Do you want artificial intelligence (AI) and automation for your practice? You’re not alone. Accountants are broadly looking forward to a future where AI augments their workload. The majority – 66% – would invest in AI if it automated time-consuming and repetitive tasks.
Independent research carried out by data collection agency Viga, on behalf of Sage, for the Practice of Now 2018 report spoke to 3,000 accountants worldwide to seek their opinions, with the findings forming a message from the near future for any accountancy practice.
It’s with the small stuff that AI is initially likely to enter the profession, with it taking over many of the mundane tasks that are the bane of any accountant’s life. However, Kriti Sharma, VP of AI at Sage, says AI is also capable of superhuman processing that could lead to growth within practices.
Automation for your practice
“Accountants are seeing AI as purely an automation tool,” she says. “But the number of accountants who’d invest in AI will increase over the next two to three years as they start to see the true value of intelligence services.
“For example, accountants will be able to scale their operations by using AI to review millions of transactions that would have traditionally taken hours to do manually – spotting anomalies and making recommendations.”
All of this means that, just like with cloud computing before it, accountants are likely to see more free time to be able to advise clients – which is one of the main drivers for people to enter the profession.
So, what advice is there if your practice is looking at a technological horizon featuring AI?
1. Don’t panic!
AI might be new but, when it comes to technological change, every accountancy practice in the world has been through something similar before. From handheld calculators to cloud computing, the industry has been tied to technology in a three-legged race since the 1960s with each providing breakthrough vital functionality.
Perhaps surprisingly, you needn’t even expect the jolt of a technological speed bump with AI because the delivery vector will almost certainly be your existing accountancy and client management software. Nope, you won’t be a robot alongside the photocopier any time soon!
In fact, in the initial stages at least, AI will be an extension of existing features you already use, and you might not even notice its presence. Perhaps that bank account reconciliation and coding starts to require noticeably less intervention on your behalf, for example, as machine learning starts to bite.
Your practice management software might become a little more proactive when it comes to assigning resources because it’s learned about seasonality and the flow of your client data.
“Artificial intelligence is more about augmenting human capabilities rather than replacing humans,” says Kriti.
2. Stay informed – and prepare now
Keeping abreast of technological change can be difficult but the fact you’re reading this article is a step in the right direction. You might also consider monitoring information coming from trade organisations both here and overseas.
However, it’s not just you personally who should be aiming to stay informed. You should be encouraging your colleagues to keep abreast of the changes because AI is likely to bring a cultural and institutional change within your practice.
As just one example, basic accounting tasks are often ascribed to apprentices or trainees, yet with AI starting to take care of them it’s likely that newcomers to the industry will be starting at a fundamentally higher level. This is no bad thing – research has shown that young people entering the industry today have little tolerance for such tasks, which can lead to high staff turnover.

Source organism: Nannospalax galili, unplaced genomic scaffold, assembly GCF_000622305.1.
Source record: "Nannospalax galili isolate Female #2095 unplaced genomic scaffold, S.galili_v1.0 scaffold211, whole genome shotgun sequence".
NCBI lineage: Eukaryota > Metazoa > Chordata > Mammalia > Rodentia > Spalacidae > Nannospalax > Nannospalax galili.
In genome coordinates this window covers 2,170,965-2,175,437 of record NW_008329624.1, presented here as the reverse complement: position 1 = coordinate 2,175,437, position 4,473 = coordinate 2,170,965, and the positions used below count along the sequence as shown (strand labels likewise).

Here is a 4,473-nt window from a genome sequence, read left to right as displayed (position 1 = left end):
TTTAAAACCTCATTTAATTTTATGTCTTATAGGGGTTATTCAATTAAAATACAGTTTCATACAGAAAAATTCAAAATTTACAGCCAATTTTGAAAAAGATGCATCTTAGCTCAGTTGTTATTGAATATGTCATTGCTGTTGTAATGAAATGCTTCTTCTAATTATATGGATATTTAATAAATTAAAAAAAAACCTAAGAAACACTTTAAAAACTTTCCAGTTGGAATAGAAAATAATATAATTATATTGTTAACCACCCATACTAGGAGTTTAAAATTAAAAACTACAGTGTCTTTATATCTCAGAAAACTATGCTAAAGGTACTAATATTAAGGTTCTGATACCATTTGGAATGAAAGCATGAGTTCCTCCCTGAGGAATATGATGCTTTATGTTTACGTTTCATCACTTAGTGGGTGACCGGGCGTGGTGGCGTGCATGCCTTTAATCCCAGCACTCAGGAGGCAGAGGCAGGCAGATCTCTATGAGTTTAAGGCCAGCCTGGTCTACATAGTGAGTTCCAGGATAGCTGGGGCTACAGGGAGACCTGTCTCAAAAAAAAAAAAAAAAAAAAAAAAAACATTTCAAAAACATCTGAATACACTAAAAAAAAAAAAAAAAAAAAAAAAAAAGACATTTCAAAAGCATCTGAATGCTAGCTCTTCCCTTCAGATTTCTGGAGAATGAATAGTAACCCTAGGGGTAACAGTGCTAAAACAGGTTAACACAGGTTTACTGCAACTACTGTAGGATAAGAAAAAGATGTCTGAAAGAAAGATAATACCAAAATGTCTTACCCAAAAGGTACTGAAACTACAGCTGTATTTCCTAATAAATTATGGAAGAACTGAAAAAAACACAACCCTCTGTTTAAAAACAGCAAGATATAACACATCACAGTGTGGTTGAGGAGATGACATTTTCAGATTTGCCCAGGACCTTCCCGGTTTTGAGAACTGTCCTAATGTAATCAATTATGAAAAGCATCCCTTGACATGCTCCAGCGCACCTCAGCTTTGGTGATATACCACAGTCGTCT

Again returning to the “don’t panic” advice above, remember that cultural and institutional changes will not be sudden and you might not even notice them at first. But they will come about and being prepared will be half the battle won.
AI needs to be seen in the context of earlier technology such as the cloud, from which we can learn much. This is the view of Jennifer Warawa, EVP of Partners, Accountants and Alliances at Sage, and a former accountant. She says: “Those prepared to embrace new ways of working and evolve their business model really are reaping the benefits. There’s more opportunity than there is risk.”
3. Give it time
New technology requires that we invest time to make it all work, of course, and get the most out of it. But sometimes it needs more than this. It requires us to give it the benefit of the doubt. AI is going to take time to settle within the industry and as with any technology, we’re going to have to work to find the best way of exploiting it.
With AI within the accounting profession, this might be particularly acute because it’s likely that the technology will augment and enhance, and this means there’s also an onus on us as humans to adapt and indeed train ourselves as well as the AI.
And that initial need to train AI, especially in the lower-level examples of machine learning when taking care of the basic tasks, will again require patience – just as it would require patience to train a human.
In other words, the investment in AI is going to be more than technological or financial.
“Accounting is about certainty,” says Klaus-Michael Vogelberg, Chief Technology Officer at Sage. “Machine learning and AI is about probability. But at the end of the day it’s all about productivity. It’s about how you can improve the client experience.”
Are you exploring how you can implement AI and automation for your practice? Let us know about your experiences in the comments below.
The Practice of Now
We surveyed 3,000 accountants worldwide to reveal how the accounting landscape is changing. Discover how your fellow accountants are preparing for the next decade and learn what you can do now to keep your practice successful.